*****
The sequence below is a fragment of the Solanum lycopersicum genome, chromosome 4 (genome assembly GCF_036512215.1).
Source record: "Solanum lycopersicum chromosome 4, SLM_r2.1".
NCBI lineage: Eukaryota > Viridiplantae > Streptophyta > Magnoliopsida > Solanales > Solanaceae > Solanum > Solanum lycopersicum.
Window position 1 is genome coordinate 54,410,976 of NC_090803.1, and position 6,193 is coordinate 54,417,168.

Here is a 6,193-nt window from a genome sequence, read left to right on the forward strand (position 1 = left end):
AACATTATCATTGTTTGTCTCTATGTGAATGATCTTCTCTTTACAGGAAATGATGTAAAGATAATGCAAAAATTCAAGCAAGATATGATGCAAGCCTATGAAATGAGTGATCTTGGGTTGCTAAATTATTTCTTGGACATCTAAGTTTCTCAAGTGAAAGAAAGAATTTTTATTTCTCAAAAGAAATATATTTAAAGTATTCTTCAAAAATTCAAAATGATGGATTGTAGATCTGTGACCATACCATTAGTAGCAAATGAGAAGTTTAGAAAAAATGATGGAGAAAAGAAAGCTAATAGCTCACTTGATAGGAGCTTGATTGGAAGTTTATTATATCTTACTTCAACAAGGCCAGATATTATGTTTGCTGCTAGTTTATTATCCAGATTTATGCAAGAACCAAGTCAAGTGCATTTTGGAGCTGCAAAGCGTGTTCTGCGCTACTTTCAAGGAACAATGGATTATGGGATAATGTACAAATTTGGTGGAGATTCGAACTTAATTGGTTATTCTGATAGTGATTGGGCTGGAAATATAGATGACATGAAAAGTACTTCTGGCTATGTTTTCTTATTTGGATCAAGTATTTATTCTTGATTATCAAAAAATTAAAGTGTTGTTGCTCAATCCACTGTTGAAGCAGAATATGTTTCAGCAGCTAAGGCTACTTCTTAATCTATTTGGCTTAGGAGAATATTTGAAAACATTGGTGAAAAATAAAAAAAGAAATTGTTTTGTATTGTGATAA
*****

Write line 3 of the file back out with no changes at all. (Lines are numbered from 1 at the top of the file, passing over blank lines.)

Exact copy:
NCBI lineage: Eukaryota > Viridiplantae > Streptophyta > Magnoliopsida > Solanales > Solanaceae > Solanum > Solanum lycopersicum.